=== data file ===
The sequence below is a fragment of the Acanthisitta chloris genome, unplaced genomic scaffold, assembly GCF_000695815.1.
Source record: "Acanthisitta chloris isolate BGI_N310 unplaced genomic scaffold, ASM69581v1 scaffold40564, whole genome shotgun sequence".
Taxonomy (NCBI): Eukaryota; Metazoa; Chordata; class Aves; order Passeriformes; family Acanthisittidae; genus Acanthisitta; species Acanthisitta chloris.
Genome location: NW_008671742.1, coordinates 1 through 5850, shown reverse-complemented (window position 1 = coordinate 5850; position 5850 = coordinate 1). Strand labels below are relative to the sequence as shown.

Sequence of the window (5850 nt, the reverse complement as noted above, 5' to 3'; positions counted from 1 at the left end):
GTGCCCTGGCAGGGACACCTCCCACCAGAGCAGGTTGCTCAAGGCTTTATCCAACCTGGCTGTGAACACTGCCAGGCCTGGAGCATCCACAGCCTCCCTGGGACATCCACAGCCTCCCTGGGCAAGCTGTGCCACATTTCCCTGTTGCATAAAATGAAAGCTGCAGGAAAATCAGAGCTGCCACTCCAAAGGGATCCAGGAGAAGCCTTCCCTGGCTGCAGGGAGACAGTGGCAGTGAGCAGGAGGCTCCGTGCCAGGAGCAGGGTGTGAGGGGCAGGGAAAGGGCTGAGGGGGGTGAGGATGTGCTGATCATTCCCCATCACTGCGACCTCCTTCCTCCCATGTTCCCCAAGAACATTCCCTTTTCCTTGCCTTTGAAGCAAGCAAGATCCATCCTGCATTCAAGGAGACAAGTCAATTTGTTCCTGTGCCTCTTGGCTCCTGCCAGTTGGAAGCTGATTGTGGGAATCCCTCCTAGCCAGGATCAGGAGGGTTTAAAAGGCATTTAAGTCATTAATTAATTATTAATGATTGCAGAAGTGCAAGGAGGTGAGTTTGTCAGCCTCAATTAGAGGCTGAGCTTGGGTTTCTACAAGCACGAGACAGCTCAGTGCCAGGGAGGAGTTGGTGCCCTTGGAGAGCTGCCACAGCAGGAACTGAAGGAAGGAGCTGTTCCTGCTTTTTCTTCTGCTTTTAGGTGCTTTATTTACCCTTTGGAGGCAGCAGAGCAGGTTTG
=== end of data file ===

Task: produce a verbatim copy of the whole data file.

The sequence below is a fragment of the Acanthisitta chloris genome, unplaced genomic scaffold, assembly GCF_000695815.1.
Source record: "Acanthisitta chloris isolate BGI_N310 unplaced genomic scaffold, ASM69581v1 scaffold40564, whole genome shotgun sequence".
Taxonomy (NCBI): Eukaryota; Metazoa; Chordata; class Aves; order Passeriformes; family Acanthisittidae; genus Acanthisitta; species Acanthisitta chloris.
Genome location: NW_008671742.1, coordinates 1 through 5850, shown reverse-complemented (window position 1 = coordinate 5850; position 5850 = coordinate 1). Strand labels below are relative to the sequence as shown.

Sequence of the window (5850 nt, the reverse complement as noted above, 5' to 3'; positions counted from 1 at the left end):
GTGCCCTGGCAGGGACACCTCCCACCAGAGCAGGTTGCTCAAGGCTTTATCCAACCTGGCTGTGAACACTGCCAGGCCTGGAGCATCCACAGCCTCCCTGGGACATCCACAGCCTCCCTGGGCAAGCTGTGCCACATTTCCCTGTTGCATAAAATGAAAGCTGCAGGAAAATCAGAGCTGCCACTCCAAAGGGATCCAGGAGAAGCCTTCCCTGGCTGCAGGGAGACAGTGGCAGTGAGCAGGAGGCTCCGTGCCAGGAGCAGGGTGTGAGGGGCAGGGAAAGGGCTGAGGGGGGTGAGGATGTGCTGATCATTCCCCATCACTGCGACCTCCTTCCTCCCATGTTCCCCAAGAACATTCCCTTTTCCTTGCCTTTGAAGCAAGCAAGATCCATCCTGCATTCAAGGAGACAAGTCAATTTGTTCCTGTGCCTCTTGGCTCCTGCCAGTTGGAAGCTGATTGTGGGAATCCCTCCTAGCCAGGATCAGGAGGGTTTAAAAGGCATTTAAGTCATTAATTAATTATTAATGATTGCAGAAGTGCAAGGAGGTGAGTTTGTCAGCCTCAATTAGAGGCTGAGCTTGGGTTTCTACAAGCACGAGACAGCTCAGTGCCAGGGAGGAGTTGGTGCCCTTGGAGAGCTGCCACAGCAGGAACTGAAGGAAGGAGCTGTTCCTGCTTTTTCTTCTGCTTTTAGGTGCTTTATTTACCCTTTGGAGGCAGCAGAGCAGGTTTG